Israel Police has clamped down on a home-grown, app-based drug selling operation. On Tuesday morning, the Israeli law enforcement agency announced it arrested all suspected top management of cannabis distribution network Telegrass, which had been operating via encrypted instant messaging app Telegram. The arrests, 42 in total, were carried out in Israel, the U.S., Ukraine, and Germany, the police said.
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Israeli news website Ynet News first reported the story. In a follow-up article on Tuesday, Ynet News cited an Israeli police officer who said the agency has no intention to go after Telegrass users.
The arrests are the culmination of a months-long undercover investigation, backed by Israel’s State Attorney's Office’s cyber and international affairs departments, police said. The arrests were made on allegations including drug-trafficking, running and funding a criminal organization, money laundering, and tax-related offenses.
Telegrass, which allows users to order drugs anonymously via a secure messaging app, has thousands of dealers and tens of thousands of users, including minors, police said. The network is used primarily to buy and sell marijuana but is also used to trade in hard drugs such as cocaine, MDMA, and ecstasy, police said. Employees of Telegrass were paid in cash, bitcoin, and drugs, police said.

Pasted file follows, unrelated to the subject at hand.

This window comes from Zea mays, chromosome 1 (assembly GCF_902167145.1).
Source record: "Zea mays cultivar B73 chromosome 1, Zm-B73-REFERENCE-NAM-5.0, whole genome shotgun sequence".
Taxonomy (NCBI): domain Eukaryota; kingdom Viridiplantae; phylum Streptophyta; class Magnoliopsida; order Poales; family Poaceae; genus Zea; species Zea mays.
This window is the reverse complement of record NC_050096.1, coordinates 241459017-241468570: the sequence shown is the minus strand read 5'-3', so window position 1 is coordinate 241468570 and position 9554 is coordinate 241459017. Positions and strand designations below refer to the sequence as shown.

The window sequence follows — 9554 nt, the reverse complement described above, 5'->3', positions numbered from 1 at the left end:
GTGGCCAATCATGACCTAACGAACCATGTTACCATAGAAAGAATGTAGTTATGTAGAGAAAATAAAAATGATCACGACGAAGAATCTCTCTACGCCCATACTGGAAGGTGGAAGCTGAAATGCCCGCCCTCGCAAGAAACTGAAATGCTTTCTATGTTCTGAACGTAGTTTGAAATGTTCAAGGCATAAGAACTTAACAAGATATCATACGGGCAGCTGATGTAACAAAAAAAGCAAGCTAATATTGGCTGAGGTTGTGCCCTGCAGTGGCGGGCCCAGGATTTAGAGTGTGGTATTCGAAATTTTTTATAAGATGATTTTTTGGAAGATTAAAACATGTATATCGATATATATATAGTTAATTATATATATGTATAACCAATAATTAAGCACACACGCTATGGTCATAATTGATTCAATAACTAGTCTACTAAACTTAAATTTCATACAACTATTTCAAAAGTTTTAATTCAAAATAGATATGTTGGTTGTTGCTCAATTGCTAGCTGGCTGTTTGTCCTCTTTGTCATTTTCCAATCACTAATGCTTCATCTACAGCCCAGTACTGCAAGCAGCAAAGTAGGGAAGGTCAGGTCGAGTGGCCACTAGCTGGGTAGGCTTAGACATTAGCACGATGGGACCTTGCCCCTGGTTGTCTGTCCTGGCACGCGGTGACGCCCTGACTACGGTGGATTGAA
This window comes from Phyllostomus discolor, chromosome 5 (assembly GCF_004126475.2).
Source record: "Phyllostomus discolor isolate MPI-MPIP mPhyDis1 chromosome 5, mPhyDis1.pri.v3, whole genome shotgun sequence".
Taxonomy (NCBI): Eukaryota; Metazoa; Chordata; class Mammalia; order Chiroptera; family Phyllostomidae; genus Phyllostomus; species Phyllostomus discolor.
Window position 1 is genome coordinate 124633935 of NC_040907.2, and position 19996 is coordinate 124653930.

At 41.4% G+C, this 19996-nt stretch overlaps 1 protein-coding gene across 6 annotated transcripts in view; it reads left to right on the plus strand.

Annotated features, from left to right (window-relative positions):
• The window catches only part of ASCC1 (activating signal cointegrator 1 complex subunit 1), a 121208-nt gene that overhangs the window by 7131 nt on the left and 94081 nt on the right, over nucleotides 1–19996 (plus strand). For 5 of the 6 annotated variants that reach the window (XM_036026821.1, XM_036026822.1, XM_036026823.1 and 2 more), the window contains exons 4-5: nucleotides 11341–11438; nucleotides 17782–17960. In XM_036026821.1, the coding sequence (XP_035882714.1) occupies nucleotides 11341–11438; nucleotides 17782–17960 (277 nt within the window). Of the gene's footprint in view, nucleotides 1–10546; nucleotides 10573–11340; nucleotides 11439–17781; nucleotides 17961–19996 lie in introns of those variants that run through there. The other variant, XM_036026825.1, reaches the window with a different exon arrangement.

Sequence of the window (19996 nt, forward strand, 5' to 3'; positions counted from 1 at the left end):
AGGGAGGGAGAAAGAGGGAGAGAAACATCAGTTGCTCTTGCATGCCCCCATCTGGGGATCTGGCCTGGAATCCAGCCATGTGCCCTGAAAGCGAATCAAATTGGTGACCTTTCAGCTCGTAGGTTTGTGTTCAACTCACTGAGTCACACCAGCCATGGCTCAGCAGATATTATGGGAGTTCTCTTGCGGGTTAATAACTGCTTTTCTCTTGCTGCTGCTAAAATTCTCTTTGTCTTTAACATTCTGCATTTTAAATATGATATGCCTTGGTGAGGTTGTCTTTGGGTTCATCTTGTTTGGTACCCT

As part of the operation, Police said it raided dozens of homes and offices, seizing money, drugs, and technology used by the organization.
On Monday, Israeli Prime Minister Benjamin Netanyahu said he was considering the legalization of recreational cannabis use. Netanyahu was speaking in a segment on his Likud party’s in-house media outlet Likud TV set up as part of the party’s election campaign.